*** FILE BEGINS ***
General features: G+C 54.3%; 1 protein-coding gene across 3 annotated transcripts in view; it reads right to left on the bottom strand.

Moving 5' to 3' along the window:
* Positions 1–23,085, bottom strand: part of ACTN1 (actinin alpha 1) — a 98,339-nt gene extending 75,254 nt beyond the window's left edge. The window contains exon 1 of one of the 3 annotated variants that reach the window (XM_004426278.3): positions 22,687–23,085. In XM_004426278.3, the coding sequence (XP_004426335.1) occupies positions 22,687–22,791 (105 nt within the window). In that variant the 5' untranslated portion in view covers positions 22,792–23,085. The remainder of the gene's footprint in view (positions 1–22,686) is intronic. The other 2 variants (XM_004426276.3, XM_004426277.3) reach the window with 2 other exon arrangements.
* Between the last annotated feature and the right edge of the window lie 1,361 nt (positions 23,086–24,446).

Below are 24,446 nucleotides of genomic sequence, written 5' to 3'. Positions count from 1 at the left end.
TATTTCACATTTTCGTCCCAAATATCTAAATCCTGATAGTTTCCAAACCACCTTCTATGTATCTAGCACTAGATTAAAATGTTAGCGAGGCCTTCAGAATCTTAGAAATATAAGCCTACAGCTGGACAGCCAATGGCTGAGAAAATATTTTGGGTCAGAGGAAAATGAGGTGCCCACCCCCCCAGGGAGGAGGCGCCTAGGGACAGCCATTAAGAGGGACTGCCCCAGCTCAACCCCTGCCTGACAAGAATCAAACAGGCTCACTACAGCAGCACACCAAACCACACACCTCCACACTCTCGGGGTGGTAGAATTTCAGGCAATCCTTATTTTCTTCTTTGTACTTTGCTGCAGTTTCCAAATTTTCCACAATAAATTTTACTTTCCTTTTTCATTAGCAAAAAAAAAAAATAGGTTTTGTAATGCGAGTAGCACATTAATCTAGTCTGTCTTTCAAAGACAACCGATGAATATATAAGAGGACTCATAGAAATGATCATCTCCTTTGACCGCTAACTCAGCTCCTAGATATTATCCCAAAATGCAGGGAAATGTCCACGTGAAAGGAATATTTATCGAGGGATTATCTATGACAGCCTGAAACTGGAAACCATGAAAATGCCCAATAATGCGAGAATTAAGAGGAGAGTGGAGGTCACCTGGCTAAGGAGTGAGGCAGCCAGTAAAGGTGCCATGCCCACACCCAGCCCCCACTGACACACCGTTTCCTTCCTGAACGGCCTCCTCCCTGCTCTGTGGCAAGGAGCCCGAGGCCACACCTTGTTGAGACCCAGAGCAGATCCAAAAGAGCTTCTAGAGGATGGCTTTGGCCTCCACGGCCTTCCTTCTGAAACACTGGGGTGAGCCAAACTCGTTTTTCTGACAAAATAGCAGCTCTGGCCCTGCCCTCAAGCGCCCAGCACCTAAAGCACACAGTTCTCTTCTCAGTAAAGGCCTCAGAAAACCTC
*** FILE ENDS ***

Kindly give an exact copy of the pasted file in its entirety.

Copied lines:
General features: G+C 54.3%; 1 protein-coding gene across 3 annotated transcripts in view; it reads right to left on the bottom strand.

Moving 5' to 3' along the window:
* Positions 1–23,085, bottom strand: part of ACTN1 (actinin alpha 1) — a 98,339-nt gene extending 75,254 nt beyond the window's left edge. The window contains exon 1 of one of the 3 annotated variants that reach the window (XM_004426278.3): positions 22,687–23,085. In XM_004426278.3, the coding sequence (XP_004426335.1) occupies positions 22,687–22,791 (105 nt within the window). In that variant the 5' untranslated portion in view covers positions 22,792–23,085. The remainder of the gene's footprint in view (positions 1–22,686) is intronic. The other 2 variants (XM_004426276.3, XM_004426277.3) reach the window with 2 other exon arrangements.
* Between the last annotated feature and the right edge of the window lie 1,361 nt (positions 23,086–24,446).

Below are 24,446 nucleotides of genomic sequence, written 5' to 3'. Positions count from 1 at the left end.
TATTTCACATTTTCGTCCCAAATATCTAAATCCTGATAGTTTCCAAACCACCTTCTATGTATCTAGCACTAGATTAAAATGTTAGCGAGGCCTTCAGAATCTTAGAAATATAAGCCTACAGCTGGACAGCCAATGGCTGAGAAAATATTTTGGGTCAGAGGAAAATGAGGTGCCCACCCCCCCAGGGAGGAGGCGCCTAGGGACAGCCATTAAGAGGGACTGCCCCAGCTCAACCCCTGCCTGACAAGAATCAAACAGGCTCACTACAGCAGCACACCAAACCACACACCTCCACACTCTCGGGGTGGTAGAATTTCAGGCAATCCTTATTTTCTTCTTTGTACTTTGCTGCAGTTTCCAAATTTTCCACAATAAATTTTACTTTCCTTTTTCATTAGCAAAAAAAAAAAATAGGTTTTGTAATGCGAGTAGCACATTAATCTAGTCTGTCTTTCAAAGACAACCGATGAATATATAAGAGGACTCATAGAAATGATCATCTCCTTTGACCGCTAACTCAGCTCCTAGATATTATCCCAAAATGCAGGGAAATGTCCACGTGAAAGGAATATTTATCGAGGGATTATCTATGACAGCCTGAAACTGGAAACCATGAAAATGCCCAATAATGCGAGAATTAAGAGGAGAGTGGAGGTCACCTGGCTAAGGAGTGAGGCAGCCAGTAAAGGTGCCATGCCCACACCCAGCCCCCACTGACACACCGTTTCCTTCCTGAACGGCCTCCTCCCTGCTCTGTGGCAAGGAGCCCGAGGCCACACCTTGTTGAGACCCAGAGCAGATCCAAAAGAGCTTCTAGAGGATGGCTTTGGCCTCCACGGCCTTCCTTCTGAAACACTGGGGTGAGCCAAACTCGTTTTTCTGACAAAATAGCAGCTCTGGCCCTGCCCTCAAGCGCCCAGCACCTAAAGCACACAGTTCTCTTCTCAGTAAAGGCCTCAGAAAACCTC